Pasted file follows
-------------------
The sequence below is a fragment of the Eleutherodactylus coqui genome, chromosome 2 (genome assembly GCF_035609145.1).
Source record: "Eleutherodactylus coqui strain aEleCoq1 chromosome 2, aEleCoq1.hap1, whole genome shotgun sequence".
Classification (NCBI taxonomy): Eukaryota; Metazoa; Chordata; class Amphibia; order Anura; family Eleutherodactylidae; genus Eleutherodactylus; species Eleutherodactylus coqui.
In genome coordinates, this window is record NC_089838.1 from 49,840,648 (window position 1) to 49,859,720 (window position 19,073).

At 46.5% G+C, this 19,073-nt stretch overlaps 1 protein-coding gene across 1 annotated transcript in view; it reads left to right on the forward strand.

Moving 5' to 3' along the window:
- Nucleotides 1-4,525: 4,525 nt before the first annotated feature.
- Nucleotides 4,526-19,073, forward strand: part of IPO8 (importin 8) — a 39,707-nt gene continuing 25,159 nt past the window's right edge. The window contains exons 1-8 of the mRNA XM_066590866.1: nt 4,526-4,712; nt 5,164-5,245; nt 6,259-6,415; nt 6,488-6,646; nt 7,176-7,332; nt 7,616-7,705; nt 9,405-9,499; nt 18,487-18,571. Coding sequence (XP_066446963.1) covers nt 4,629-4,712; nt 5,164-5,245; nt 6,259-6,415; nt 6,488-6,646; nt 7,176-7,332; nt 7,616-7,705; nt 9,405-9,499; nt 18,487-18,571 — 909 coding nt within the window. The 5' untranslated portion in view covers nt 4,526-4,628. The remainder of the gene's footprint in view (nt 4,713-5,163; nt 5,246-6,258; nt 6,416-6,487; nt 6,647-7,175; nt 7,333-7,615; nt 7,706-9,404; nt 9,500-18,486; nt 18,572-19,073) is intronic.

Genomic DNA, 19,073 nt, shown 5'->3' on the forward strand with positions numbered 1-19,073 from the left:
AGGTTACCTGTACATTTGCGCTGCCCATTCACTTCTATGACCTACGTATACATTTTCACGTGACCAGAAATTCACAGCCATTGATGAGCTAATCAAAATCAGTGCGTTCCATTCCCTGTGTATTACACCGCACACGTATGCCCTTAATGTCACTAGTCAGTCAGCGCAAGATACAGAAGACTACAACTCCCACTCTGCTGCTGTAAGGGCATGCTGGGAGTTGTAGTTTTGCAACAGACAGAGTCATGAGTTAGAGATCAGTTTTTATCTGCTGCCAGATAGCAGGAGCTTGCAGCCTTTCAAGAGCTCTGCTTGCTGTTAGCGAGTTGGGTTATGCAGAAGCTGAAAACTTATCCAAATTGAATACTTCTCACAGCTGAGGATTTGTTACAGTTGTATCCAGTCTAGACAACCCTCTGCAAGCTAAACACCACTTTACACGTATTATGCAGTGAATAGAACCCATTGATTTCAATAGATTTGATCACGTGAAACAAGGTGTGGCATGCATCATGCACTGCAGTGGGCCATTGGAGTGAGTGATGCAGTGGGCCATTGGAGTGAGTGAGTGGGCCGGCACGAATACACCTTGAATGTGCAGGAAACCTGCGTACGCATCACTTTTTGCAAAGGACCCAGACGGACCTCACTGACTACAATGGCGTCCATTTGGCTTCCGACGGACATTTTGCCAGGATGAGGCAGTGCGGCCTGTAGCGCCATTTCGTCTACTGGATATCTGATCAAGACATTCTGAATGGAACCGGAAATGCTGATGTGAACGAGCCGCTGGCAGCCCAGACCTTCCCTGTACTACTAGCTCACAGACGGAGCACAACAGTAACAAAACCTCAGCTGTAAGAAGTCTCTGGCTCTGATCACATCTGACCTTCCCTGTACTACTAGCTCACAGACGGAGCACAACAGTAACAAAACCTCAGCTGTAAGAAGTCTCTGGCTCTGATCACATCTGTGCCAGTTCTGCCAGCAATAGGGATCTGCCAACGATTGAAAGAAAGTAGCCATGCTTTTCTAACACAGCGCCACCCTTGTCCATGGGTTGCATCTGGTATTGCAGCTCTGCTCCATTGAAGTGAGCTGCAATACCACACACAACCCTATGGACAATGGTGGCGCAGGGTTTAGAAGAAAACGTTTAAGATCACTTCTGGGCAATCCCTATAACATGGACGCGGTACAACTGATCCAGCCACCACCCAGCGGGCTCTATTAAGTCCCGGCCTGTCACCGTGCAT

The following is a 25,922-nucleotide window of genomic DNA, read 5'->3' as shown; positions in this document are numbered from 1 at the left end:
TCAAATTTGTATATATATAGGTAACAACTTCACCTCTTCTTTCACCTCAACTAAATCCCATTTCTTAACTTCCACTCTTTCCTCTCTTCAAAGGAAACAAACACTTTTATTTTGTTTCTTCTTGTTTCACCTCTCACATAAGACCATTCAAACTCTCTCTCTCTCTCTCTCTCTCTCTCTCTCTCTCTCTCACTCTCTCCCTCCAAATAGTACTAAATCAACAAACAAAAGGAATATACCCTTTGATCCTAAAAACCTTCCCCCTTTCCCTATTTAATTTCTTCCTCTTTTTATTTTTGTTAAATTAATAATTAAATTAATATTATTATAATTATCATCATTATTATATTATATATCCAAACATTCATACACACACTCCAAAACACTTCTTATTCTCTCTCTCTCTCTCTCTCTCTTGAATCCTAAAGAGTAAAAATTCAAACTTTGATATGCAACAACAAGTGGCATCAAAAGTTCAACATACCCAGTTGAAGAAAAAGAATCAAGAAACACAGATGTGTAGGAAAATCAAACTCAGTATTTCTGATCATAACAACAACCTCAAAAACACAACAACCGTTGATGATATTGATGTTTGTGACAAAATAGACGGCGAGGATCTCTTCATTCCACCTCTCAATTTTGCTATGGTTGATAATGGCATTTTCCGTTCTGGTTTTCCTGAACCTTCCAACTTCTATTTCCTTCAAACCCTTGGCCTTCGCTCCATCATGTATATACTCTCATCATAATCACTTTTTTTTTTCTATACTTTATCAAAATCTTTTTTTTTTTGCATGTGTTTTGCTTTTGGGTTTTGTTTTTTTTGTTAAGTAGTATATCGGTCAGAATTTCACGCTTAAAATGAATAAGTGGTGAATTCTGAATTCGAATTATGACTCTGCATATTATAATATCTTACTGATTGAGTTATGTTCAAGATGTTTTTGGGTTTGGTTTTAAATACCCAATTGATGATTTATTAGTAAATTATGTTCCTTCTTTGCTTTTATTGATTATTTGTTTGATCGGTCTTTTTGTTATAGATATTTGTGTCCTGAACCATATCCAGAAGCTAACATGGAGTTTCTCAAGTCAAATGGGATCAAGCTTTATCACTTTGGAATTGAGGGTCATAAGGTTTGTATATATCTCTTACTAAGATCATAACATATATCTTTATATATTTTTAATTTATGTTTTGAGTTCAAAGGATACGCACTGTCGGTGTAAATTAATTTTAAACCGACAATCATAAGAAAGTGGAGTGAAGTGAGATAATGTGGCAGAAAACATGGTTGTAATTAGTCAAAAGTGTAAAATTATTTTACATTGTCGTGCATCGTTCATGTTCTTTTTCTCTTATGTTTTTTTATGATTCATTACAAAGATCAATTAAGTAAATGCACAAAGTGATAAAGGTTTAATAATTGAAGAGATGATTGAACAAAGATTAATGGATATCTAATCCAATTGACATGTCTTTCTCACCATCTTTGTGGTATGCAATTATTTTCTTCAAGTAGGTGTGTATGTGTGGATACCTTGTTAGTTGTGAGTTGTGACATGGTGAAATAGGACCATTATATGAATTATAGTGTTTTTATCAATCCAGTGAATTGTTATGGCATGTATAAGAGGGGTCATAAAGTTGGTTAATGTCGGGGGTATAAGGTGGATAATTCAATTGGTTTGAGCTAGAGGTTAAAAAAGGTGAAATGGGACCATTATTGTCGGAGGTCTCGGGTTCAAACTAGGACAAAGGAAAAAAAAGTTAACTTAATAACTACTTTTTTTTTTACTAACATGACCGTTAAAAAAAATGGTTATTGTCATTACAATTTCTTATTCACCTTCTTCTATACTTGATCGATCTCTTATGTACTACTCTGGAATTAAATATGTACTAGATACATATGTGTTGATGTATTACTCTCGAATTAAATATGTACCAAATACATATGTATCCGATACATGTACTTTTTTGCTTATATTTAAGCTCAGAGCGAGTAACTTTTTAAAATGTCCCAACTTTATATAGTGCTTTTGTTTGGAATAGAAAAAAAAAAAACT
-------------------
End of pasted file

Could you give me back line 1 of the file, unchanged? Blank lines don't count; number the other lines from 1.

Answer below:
The sequence below is a fragment of the Eleutherodactylus coqui genome, chromosome 2 (genome assembly GCF_035609145.1).